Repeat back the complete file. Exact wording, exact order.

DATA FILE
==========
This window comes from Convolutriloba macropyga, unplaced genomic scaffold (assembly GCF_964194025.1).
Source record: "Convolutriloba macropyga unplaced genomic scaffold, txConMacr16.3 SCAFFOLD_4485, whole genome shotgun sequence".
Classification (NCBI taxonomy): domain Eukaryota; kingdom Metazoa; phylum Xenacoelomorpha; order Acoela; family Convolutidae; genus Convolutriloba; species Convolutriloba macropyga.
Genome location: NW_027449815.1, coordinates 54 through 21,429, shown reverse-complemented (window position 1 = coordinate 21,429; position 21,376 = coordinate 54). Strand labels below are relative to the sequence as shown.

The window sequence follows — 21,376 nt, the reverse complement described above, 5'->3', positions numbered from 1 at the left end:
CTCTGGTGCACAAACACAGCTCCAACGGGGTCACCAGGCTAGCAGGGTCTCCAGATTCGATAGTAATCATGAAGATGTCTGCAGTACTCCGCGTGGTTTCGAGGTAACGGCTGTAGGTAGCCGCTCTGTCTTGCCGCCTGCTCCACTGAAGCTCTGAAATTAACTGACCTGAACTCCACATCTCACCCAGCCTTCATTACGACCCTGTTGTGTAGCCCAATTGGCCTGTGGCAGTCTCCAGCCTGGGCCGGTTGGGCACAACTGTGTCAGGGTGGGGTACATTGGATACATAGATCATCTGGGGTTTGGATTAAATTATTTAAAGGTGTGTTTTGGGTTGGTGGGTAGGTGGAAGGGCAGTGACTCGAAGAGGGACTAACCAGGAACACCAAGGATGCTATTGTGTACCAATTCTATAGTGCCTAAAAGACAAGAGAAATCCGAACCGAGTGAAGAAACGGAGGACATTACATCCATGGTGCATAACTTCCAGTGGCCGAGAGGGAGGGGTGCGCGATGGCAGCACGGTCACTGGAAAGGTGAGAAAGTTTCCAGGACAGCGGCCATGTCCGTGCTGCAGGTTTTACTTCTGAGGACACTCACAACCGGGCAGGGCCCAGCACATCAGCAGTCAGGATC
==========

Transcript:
This window comes from Convolutriloba macropyga, unplaced genomic scaffold (assembly GCF_964194025.1).
Source record: "Convolutriloba macropyga unplaced genomic scaffold, txConMacr16.3 SCAFFOLD_4485, whole genome shotgun sequence".
Classification (NCBI taxonomy): domain Eukaryota; kingdom Metazoa; phylum Xenacoelomorpha; order Acoela; family Convolutidae; genus Convolutriloba; species Convolutriloba macropyga.
Genome location: NW_027449815.1, coordinates 54 through 21,429, shown reverse-complemented (window position 1 = coordinate 21,429; position 21,376 = coordinate 54). Strand labels below are relative to the sequence as shown.

The window sequence follows — 21,376 nt, the reverse complement described above, 5'->3', positions numbered from 1 at the left end:
CTCTGGTGCACAAACACAGCTCCAACGGGGTCACCAGGCTAGCAGGGTCTCCAGATTCGATAGTAATCATGAAGATGTCTGCAGTACTCCGCGTGGTTTCGAGGTAACGGCTGTAGGTAGCCGCTCTGTCTTGCCGCCTGCTCCACTGAAGCTCTGAAATTAACTGACCTGAACTCCACATCTCACCCAGCCTTCATTACGACCCTGTTGTGTAGCCCAATTGGCCTGTGGCAGTCTCCAGCCTGGGCCGGTTGGGCACAACTGTGTCAGGGTGGGGTACATTGGATACATAGATCATCTGGGGTTTGGATTAAATTATTTAAAGGTGTGTTTTGGGTTGGTGGGTAGGTGGAAGGGCAGTGACTCGAAGAGGGACTAACCAGGAACACCAAGGATGCTATTGTGTACCAATTCTATAGTGCCTAAAAGACAAGAGAAATCCGAACCGAGTGAAGAAACGGAGGACATTACATCCATGGTGCATAACTTCCAGTGGCCGAGAGGGAGGGGTGCGCGATGGCAGCACGGTCACTGGAAAGGTGAGAAAGTTTCCAGGACAGCGGCCATGTCCGTGCTGCAGGTTTTACTTCTGAGGACACTCACAACCGGGCAGGGCCCAGCACATCAGCAGTCAGGATC